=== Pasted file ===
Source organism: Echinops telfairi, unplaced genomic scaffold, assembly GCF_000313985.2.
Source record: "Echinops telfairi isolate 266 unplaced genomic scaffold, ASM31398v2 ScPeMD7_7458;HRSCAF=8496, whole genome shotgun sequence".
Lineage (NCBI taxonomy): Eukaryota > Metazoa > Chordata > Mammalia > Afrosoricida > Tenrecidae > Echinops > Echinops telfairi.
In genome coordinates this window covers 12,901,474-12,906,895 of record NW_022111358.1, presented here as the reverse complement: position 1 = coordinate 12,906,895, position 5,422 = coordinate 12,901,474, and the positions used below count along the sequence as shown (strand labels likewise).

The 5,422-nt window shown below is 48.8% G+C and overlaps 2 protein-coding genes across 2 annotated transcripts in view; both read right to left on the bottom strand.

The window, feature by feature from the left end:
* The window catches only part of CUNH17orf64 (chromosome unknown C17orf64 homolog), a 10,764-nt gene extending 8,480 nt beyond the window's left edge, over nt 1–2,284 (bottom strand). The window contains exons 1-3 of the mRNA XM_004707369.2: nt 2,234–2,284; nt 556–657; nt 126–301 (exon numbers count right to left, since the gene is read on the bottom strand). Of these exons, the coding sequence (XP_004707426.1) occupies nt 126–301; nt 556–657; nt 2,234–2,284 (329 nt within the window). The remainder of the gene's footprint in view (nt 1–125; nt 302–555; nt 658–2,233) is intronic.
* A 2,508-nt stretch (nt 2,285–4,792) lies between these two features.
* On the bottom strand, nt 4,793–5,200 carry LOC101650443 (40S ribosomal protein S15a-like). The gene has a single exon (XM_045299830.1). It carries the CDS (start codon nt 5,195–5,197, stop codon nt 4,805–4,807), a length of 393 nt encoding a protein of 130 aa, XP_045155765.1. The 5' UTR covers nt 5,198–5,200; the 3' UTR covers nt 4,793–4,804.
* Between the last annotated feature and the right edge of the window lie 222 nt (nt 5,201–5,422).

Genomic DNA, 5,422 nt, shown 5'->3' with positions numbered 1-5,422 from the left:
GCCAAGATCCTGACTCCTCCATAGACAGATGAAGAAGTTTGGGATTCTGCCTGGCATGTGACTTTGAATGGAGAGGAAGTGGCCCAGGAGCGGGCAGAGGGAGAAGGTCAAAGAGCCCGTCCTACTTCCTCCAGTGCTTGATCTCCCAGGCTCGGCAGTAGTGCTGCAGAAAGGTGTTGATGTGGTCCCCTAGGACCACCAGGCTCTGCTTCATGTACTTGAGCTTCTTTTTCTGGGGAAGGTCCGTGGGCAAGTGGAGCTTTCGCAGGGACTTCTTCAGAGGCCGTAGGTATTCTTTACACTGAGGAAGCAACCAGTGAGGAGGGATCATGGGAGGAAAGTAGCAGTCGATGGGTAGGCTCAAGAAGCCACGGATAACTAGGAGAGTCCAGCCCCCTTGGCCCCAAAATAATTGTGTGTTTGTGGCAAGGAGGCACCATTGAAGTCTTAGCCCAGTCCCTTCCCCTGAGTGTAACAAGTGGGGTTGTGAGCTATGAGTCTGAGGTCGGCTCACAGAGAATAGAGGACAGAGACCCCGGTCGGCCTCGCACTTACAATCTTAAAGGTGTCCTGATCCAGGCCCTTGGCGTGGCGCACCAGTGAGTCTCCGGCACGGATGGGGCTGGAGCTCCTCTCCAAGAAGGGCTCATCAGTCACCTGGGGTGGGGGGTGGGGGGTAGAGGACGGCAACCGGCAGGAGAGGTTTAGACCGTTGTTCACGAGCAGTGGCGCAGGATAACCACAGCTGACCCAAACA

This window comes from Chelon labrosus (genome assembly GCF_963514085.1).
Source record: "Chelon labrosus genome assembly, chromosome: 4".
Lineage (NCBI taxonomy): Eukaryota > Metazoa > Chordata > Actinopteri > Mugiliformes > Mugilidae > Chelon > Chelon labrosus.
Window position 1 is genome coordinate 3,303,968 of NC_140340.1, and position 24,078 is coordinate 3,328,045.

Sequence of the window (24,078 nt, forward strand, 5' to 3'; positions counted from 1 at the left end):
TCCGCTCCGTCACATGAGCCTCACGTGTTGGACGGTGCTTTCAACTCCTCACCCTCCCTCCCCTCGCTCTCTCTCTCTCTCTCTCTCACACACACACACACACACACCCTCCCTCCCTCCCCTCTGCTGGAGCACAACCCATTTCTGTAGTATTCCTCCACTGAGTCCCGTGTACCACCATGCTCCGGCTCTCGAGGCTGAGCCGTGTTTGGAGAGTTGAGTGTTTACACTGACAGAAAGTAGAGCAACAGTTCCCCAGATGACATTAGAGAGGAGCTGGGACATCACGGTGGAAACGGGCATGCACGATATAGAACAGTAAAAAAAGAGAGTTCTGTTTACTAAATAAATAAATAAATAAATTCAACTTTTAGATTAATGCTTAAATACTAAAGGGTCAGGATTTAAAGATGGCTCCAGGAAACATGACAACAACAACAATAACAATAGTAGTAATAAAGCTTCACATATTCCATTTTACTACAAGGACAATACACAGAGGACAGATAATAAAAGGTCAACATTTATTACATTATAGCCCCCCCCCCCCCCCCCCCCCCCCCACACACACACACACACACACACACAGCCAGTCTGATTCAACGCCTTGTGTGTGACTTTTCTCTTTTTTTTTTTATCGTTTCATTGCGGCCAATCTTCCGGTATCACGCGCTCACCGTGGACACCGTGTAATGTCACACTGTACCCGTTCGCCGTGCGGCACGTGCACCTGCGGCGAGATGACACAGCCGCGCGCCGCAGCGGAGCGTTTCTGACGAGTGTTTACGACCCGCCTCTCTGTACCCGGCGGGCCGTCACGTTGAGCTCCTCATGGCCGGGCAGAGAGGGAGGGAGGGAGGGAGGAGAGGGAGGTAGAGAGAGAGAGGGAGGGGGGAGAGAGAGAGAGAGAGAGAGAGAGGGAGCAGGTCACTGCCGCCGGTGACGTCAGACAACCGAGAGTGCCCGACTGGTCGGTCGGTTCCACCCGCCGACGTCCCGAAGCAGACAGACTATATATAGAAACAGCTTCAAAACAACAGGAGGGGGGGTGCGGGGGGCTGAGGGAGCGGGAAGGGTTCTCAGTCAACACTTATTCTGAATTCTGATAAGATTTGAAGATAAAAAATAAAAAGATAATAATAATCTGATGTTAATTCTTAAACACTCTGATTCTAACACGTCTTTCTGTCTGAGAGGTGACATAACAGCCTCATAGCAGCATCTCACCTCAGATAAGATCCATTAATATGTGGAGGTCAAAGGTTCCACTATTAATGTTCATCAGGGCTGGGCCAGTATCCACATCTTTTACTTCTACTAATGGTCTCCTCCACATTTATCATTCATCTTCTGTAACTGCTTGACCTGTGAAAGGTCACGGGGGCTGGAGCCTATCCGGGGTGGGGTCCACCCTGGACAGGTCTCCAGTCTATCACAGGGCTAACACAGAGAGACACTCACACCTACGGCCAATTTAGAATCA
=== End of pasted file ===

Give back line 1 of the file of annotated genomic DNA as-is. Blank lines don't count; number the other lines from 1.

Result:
Source organism: Echinops telfairi, unplaced genomic scaffold, assembly GCF_000313985.2.